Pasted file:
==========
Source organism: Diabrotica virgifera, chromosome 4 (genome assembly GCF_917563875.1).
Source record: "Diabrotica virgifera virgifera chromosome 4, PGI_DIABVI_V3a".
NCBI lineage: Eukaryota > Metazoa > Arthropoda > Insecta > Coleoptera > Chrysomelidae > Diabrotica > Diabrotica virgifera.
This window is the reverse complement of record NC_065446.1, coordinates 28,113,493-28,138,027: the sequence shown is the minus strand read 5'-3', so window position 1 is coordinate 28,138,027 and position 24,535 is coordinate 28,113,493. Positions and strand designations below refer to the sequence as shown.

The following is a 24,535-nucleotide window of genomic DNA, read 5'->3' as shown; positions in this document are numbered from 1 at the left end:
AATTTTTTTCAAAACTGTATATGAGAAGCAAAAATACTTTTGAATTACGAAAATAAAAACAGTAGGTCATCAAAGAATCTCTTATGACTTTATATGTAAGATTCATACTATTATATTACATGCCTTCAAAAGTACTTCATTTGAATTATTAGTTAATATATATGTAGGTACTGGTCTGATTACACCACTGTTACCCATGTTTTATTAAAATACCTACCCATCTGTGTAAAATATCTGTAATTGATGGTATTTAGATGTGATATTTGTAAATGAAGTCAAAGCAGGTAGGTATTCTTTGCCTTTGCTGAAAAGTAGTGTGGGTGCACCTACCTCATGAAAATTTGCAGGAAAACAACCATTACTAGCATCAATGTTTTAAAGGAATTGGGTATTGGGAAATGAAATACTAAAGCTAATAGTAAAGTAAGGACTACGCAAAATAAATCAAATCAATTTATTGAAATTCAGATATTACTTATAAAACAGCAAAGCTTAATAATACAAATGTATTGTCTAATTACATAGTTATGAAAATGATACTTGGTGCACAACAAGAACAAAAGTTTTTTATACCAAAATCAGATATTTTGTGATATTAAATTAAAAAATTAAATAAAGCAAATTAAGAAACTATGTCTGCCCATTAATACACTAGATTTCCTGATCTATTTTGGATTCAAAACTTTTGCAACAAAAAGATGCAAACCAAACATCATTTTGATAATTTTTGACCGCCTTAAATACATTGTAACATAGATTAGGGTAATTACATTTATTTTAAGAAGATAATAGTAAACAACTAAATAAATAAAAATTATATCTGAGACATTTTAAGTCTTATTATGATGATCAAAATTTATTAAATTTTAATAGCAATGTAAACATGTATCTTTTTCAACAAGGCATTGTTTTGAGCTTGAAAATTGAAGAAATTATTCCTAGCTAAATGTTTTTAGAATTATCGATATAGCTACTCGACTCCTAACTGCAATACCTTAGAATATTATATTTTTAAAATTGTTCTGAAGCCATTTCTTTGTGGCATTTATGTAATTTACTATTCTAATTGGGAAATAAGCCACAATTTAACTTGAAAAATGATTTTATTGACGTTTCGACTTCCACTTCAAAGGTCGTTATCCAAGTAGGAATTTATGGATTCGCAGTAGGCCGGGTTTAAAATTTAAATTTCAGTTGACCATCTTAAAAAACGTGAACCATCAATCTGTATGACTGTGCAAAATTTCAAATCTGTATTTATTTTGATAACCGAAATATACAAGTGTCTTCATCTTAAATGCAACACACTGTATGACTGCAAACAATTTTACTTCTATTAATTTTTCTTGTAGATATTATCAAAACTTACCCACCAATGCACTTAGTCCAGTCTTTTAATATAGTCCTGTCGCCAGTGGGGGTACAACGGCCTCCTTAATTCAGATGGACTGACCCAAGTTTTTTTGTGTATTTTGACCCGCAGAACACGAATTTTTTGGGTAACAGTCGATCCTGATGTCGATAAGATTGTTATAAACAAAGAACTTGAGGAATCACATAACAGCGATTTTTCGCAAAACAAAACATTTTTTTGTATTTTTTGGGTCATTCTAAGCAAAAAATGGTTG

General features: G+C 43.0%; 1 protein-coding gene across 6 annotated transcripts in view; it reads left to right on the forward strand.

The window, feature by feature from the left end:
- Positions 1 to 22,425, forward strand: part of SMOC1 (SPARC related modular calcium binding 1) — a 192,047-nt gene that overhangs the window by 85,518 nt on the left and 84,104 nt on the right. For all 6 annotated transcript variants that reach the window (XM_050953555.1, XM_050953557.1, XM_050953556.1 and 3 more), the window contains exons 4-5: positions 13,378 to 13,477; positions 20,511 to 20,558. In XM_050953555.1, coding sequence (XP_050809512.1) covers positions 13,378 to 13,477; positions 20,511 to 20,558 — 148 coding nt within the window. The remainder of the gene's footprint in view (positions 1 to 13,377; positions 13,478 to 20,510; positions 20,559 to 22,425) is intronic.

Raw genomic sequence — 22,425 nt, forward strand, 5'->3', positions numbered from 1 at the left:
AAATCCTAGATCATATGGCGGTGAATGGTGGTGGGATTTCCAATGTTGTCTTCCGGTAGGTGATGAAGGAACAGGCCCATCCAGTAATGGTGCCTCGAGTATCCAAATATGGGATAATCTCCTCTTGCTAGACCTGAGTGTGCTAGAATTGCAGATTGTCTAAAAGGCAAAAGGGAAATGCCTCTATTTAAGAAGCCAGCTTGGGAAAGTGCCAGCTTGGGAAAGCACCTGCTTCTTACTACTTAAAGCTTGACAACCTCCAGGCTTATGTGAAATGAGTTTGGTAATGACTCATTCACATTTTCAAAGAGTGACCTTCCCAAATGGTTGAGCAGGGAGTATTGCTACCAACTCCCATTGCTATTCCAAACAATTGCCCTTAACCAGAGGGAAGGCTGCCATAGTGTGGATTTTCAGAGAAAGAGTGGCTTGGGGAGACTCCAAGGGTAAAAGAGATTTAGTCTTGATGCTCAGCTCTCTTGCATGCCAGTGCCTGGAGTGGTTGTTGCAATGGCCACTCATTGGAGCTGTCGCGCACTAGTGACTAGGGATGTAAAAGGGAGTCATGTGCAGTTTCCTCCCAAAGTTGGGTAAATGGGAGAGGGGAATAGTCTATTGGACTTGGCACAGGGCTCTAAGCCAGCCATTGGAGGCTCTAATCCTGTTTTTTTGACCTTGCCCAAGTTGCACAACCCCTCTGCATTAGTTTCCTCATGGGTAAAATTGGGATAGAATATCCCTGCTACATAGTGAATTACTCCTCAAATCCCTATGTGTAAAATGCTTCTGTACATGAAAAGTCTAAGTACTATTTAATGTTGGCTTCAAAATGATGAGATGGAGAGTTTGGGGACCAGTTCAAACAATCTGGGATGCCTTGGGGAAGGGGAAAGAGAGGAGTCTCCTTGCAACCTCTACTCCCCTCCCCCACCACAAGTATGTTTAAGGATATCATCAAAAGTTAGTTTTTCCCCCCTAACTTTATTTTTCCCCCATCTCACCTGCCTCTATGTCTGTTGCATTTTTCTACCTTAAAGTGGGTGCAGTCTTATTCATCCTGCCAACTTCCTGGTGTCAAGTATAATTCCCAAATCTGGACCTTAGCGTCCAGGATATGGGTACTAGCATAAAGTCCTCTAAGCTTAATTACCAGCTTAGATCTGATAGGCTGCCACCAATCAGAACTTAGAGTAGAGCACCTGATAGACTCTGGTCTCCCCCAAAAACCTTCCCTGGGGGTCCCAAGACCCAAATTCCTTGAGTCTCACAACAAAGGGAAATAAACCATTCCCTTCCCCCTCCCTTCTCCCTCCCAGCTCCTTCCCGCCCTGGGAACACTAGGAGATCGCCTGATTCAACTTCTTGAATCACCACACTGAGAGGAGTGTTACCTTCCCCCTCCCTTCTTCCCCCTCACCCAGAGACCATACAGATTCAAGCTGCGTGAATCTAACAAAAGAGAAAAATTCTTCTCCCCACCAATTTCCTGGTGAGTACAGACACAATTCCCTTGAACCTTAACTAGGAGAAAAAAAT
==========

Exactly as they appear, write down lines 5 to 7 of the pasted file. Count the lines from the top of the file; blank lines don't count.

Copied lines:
The following is a 24,535-nucleotide window of genomic DNA, read 5'->3' as shown; positions in this document are numbered from 1 at the left end:
AATTTTTTTCAAAACTGTATATGAGAAGCAAAAATACTTTTGAATTACGAAAATAAAAACAGTAGGTCATCAAAGAATCTCTTATGACTTTATATGTAAGATTCATACTATTATATTACATGCCTTCAAAAGTACTTCATTTGAATTATTAGTTAATATATATGTAGGTACTGGTCTGATTACACCACTGTTACCCATGTTTTATTAAAATACCTACCCATCTGTGTAAAATATCTGTAATTGATGGTATTTAGATGTGATATTTGTAAATGAAGTCAAAGCAGGTAGGTATTCTTTGCCTTTGCTGAAAAGTAGTGTGGGTGCACCTACCTCATGAAAATTTGCAGGAAAACAACCATTACTAGCATCAATGTTTTAAAGGAATTGGGTATTGGGAAATGAAATACTAAAGCTAATAGTAAAGTAAGGACTACGCAAAATAAATCAAATCAATTTATTGAAATTCAGATATTACTTATAAAACAGCAAAGCTTAATAATACAAATGTATTGTCTAATTACATAGTTATGAAAATGATACTTGGTGCACAACAAGAACAAAAGTTTTTTATACCAAAATCAGATATTTTGTGATATTAAATTAAAAAATTAAATAAAGCAAATTAAGAAACTATGTCTGCCCATTAATACACTAGATTTCCTGATCTATTTTGGATTCAAAACTTTTGCAACAAAAAGATGCAAACCAAACATCATTTTGATAATTTTTGACCGCCTTAAATACATTGTAACATAGATTAGGGTAATTACATTTATTTTAAGAAGATAATAGTAAACAACTAAATAAATAAAAATTATATCTGAGACATTTTAAGTCTTATTATGATGATCAAAATTTATTAAATTTTAATAGCAATGTAAACATGTATCTTTTTCAACAAGGCATTGTTTTGAGCTTGAAAATTGAAGAAATTATTCCTAGCTAAATGTTTTTAGAATTATCGATATAGCTACTCGACTCCTAACTGCAATACCTTAGAATATTATATTTTTAAAATTGTTCTGAAGCCATTTCTTTGTGGCATTTATGTAATTTACTATTCTAATTGGGAAATAAGCCACAATTTAACTTGAAAAATGATTTTATTGACGTTTCGACTTCCACTTCAAAGGTCGTTATCCAAGTAGGAATTTATGGATTCGCAGTAGGCCGGGTTTAAAATTTAAATTTCAGTTGACCATCTTAAAAAACGTGAACCATCAATCTGTATGACTGTGCAAAATTTCAAATCTGTATTTATTTTGATAACCGAAATATACAAGTGTCTTCATCTTAAATGCAACACACTGTATGACTGCAAACAATTTTACTTCTATTAATTTTTCTTGTAGATATTATCAAAACTTACCCACCAATGCACTTAGTCCAGTCTTTTAATATAGTCCTGTCGCCAGTGGGGGTACAACGGCCTCCTTAATTCAGATGGACTGACCCAAGTTTTTTTGTGTATTTTGACCCGCAGAACACGAATTTTTTGGGTAACAGTCGATCCTGATGTCGATAAGATTGTTATAAACAAAGAACTTGAGGAATCACATAACAGCGATTTTTCGCAAAACAAAACATTTTTTTGTATTTTTTGGGTCATTCTAAGCAAAAAATGGTTG

General features: G+C 43.0%; 1 protein-coding gene across 6 annotated transcripts in view; it reads left to right on the forward strand.